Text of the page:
The effective web analytics person knows usability, they know some design, they know information architecture, they know HTML, they are good communicators and can thusly write good web copy, and ultimately they are businesspeople who realize the purpose behind all of these crafts is cash flow: they probably know literally everything needed to make the ship move. But they aren’t able to move aircraft carriers. Rather than being careful, politically aware employees, effective analytics people are data-driven, quickdraw decision makers because they have two key assets:

  1. Cold, hard facts in the form of data (and I don’t mean just Omniture data)
  2. The ability to not have to decide: they can TEST

But there is nothing about big companies and aircraft carriers that gives a flying monkey poo about either of these. Big companies are ruled by coalitions of opinions, meetings, conference calls, and semi-educated executives. Data is actually a threat. Data is what gets people fired in big companies, not what gets them bonuses. Data is scary. But again, it’s exactly how it’s been built to ensure accountability and measurement. So it’s not their fault.  Honestly! It’s not the executive’s fault that he doesn’t understand the fundamentals: it’s how the system was built, and it’s built in such a way that disallows his education on what you consider fundamentals.

This might be throwing my arms up in the air, but I am just wondering about our future. My personal vision for web analytics is an entrusted resource that makes both subtle and quantum shifts in business. I hope that was evident in my definition of web analytics. But I don’t know if I see it coming. In reading Seth Godin’s Linchpin, I’m having trouble figuring out whether I’m the zealot or the Linchpin. Am I fighting the real world, or am I able to eventually break through and change it? Didn’t management consulting companies face the same skepticism? You’re going to come in here and tell me how to run my business better than I can?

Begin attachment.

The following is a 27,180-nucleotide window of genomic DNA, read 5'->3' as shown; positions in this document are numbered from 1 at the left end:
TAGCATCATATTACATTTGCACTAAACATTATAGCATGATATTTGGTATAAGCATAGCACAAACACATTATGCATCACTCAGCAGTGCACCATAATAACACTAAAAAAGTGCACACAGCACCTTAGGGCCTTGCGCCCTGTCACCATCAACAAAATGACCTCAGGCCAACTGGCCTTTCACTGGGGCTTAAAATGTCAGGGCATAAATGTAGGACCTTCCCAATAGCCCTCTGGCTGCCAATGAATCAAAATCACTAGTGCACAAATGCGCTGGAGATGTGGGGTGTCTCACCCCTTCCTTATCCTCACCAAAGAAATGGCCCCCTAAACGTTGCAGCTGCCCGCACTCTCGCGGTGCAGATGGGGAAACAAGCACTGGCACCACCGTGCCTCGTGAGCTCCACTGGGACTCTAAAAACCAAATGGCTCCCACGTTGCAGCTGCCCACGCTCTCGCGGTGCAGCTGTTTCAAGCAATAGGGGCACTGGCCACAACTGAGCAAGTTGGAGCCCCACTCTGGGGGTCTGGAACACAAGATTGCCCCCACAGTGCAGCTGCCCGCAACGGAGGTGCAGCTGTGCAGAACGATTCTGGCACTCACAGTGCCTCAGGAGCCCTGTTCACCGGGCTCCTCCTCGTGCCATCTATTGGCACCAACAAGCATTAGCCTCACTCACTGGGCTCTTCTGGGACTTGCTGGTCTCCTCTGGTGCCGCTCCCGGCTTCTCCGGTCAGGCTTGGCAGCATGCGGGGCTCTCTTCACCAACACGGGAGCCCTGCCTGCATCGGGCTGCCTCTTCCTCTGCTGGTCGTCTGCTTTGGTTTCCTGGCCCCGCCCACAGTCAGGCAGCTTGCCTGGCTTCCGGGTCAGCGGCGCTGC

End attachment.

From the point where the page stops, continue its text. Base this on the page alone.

Yes, we hope to!

P.S. People should make their own dashboards because the learning process involved is a hell of a lot more valuable than the dashboard ever will be. And that’s all I’ve got to say about that.


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4 Comments

  1. Evan,

    Great post! It’s hard to predict what the future holds for analysts. I have to hope that the market and the types of jobs out there will improve as more and more companies begin to better understand the difference in traffic reports and web analysis.

    -Rudi

    Posted May 4, 2010 at 3:39 pm | Permalink
  2. This is a really great post !

    Posted May 5, 2010 at 9:24 am | Permalink
  3. Love it – and a little depressed at the same time …

    Posted May 5, 2010 at 10:14 am | Permalink
  4. Yeah, it is a little depressing. Hopefully we can get it to change, but I think the secret now is to just find the places that will embrace what we do and create pressure for the rest of the places who don’t.

    Posted May 5, 2010 at 2:59 pm | Permalink